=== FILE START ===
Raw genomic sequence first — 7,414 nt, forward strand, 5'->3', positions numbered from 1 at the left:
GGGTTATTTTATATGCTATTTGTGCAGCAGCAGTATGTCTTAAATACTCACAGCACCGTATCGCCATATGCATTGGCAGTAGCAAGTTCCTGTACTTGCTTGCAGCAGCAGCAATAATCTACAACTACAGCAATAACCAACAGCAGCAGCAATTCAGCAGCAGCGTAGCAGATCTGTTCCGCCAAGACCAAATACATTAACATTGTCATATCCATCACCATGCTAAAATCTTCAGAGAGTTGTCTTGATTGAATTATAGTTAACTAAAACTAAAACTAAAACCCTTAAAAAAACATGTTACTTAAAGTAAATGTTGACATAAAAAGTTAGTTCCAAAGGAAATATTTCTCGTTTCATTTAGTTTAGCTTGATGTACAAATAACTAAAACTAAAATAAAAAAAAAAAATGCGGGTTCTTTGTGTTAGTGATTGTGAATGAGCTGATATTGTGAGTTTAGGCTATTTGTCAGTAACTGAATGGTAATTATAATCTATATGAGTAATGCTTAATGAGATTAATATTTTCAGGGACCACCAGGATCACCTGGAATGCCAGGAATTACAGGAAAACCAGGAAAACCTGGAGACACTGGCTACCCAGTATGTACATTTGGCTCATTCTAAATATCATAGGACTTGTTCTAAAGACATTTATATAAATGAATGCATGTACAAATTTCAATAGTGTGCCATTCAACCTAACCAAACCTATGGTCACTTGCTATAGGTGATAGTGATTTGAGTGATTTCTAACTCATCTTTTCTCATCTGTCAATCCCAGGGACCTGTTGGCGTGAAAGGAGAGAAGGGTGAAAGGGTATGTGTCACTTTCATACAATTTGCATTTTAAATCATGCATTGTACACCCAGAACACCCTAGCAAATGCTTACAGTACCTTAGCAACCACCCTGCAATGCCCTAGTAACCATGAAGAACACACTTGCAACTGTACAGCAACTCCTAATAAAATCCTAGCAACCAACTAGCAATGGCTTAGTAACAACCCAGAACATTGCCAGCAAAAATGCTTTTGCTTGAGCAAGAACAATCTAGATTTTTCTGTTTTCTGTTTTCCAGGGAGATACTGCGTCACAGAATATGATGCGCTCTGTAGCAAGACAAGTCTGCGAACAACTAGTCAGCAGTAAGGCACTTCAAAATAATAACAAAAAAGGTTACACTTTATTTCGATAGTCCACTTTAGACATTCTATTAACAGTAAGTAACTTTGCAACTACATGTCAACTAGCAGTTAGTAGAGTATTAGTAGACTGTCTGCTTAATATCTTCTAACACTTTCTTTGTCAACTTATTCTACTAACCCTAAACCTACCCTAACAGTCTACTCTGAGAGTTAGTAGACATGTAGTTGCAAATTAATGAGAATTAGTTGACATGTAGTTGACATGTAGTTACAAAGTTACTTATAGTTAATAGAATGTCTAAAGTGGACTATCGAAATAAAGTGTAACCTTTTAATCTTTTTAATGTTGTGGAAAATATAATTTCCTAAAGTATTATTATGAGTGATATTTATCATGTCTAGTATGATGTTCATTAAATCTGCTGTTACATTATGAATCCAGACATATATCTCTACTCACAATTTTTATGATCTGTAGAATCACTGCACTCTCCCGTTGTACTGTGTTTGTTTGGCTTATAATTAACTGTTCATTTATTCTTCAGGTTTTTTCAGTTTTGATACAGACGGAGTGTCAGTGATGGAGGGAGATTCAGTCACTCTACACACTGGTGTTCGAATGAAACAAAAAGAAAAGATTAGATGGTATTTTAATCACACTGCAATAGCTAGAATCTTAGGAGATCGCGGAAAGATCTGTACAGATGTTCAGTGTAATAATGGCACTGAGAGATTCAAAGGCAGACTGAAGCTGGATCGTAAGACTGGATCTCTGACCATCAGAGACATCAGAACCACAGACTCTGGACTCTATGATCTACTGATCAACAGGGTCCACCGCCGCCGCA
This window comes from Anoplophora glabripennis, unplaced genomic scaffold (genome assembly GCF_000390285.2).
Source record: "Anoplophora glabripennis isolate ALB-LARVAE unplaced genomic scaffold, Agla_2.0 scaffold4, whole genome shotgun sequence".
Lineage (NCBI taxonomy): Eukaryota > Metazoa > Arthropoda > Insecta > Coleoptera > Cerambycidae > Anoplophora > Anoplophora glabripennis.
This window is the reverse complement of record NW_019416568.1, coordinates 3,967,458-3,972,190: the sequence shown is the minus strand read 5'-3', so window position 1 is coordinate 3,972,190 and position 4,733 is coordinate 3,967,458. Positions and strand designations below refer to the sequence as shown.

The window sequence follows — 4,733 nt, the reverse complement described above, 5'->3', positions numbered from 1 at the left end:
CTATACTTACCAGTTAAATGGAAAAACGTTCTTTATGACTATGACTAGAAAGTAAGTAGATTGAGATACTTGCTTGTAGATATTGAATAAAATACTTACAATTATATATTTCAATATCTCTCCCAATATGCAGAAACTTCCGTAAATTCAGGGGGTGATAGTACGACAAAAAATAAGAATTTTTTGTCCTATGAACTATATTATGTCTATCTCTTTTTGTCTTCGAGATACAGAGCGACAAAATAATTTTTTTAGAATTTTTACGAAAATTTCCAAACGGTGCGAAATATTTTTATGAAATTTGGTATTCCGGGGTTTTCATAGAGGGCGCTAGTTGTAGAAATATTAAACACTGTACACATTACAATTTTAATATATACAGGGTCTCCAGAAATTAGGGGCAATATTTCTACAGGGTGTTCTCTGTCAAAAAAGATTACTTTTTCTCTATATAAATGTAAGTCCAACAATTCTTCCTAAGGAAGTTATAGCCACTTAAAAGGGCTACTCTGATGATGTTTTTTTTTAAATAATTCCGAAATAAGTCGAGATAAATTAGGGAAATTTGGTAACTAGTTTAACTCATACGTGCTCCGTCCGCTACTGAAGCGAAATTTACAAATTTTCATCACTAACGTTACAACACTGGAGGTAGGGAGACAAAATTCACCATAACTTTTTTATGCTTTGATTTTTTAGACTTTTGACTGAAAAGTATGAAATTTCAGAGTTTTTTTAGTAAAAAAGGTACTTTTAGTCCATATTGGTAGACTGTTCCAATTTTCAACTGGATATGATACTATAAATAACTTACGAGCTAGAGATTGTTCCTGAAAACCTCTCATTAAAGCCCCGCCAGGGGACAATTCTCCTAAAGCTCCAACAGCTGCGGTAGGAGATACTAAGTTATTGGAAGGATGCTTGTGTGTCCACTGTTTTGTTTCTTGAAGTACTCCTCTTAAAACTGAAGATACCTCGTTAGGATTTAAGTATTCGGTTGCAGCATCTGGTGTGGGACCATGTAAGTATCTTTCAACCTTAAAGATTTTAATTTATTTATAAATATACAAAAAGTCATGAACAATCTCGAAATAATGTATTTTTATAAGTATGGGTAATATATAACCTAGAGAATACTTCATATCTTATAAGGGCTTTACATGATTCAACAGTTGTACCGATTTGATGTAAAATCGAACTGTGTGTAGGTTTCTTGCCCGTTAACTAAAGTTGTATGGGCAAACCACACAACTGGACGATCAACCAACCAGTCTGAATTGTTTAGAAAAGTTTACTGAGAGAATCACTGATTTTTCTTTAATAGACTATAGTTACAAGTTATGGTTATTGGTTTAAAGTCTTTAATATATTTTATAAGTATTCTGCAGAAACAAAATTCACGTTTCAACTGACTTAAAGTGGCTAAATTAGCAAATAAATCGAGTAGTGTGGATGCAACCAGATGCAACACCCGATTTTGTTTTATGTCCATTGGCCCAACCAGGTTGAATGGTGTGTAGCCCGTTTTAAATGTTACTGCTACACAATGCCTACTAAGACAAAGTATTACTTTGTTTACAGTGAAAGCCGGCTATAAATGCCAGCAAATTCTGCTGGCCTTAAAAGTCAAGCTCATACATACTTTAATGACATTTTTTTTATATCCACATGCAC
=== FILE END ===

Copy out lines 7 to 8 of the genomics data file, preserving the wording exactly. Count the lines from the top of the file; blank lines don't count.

The window sequence follows — 4,733 nt, the reverse complement described above, 5'->3', positions numbered from 1 at the left end:
CTATACTTACCAGTTAAATGGAAAAACGTTCTTTATGACTATGACTAGAAAGTAAGTAGATTGAGATACTTGCTTGTAGATATTGAATAAAATACTTACAATTATATATTTCAATATCTCTCCCAATATGCAGAAACTTCCGTAAATTCAGGGGGTGATAGTACGACAAAAAATAAGAATTTTTTGTCCTATGAACTATATTATGTCTATCTCTTTTTGTCTTCGAGATACAGAGCGACAAAATAATTTTTTTAGAATTTTTACGAAAATTTCCAAACGGTGCGAAATATTTTTATGAAATTTGGTATTCCGGGGTTTTCATAGAGGGCGCTAGTTGTAGAAATATTAAACACTGTACACATTACAATTTTAATATATACAGGGTCTCCAGAAATTAGGGGCAATATTTCTACAGGGTGTTCTCTGTCAAAAAAGATTACTTTTTCTCTATATAAATGTAAGTCCAACAATTCTTCCTAAGGAAGTTATAGCCACTTAAAAGGGCTACTCTGATGATGTTTTTTTTTAAATAATTCCGAAATAAGTCGAGATAAATTAGGGAAATTTGGTAACTAGTTTAACTCATACGTGCTCCGTCCGCTACTGAAGCGAAATTTACAAATTTTCATCACTAACGTTACAACACTGGAGGTAGGGAGACAAAATTCACCATAACTTTTTTATGCTTTGATTTTTTAGACTTTTGACTGAAAAGTATGAAATTTCAGAGTTTTTTTAGTAAAAAAGGTACTTTTAGTCCATATTGGTAGACTGTTCCAATTTTCAACTGGATATGATACTATAAATAACTTACGAGCTAGAGATTGTTCCTGAAAACCTCTCATTAAAGCCCCGCCAGGGGACAATTCTCCTAAAGCTCCAACAGCTGCGGTAGGAGATACTAAGTTATTGGAAGGATGCTTGTGTGTCCACTGTTTTGTTTCTTGAAGTACTCCTCTTAAAACTGAAGATACCTCGTTAGGATTTAAGTATTCGGTTGCAGCATCTGGTGTGGGACCATGTAAGTATCTTTCAACCTTAAAGATTTTAATTTATTTATAAATATACAAAAAGTCATGAACAATCTCGAAATAATGTATTTTTATAAGTATGGGTAATATATAACCTAGAGAATACTTCATATCTTATAAGGGCTTTACATGATTCAACAGTTGTACCGATTTGATGTAAAATCGAACTGTGTGTAGGTTTCTTGCCCGTTAACTAAAGTTGTATGGGCAAACCACACAACTGGACGATCAACCAACCAGTCTGAATTGTTTAGAAAAGTTTACTGAGAGAATCACTGATTTTTCTTTAATAGACTATAGTTACAAGTTATGGTTATTGGTTTAAAGTCTTTAATATATTTTATAAGTATTCTGCAGAAACAAAATTCACGTTTCAACTGACTTAAAGTGGCTAAATTAGCAAATAAATCGAGTAGTGTGGATGCAACCAGATGCAACACCCGATTTTGTTTTATGTCCATTGGCCCAACCAGGTTGAATGGTGTGTAGCCCGTTTTAAATGTTACTGCTACACAATGCCTACTAAGACAAAGTATTACTTTGTTTACAGTGAAAGCCGGCTATAAATGCCAGCAAATTCTGCTGGCCTTAAAAGTCAAGCTCATACATACTTTAATGACATTTTTTTTATATCCACATGCAC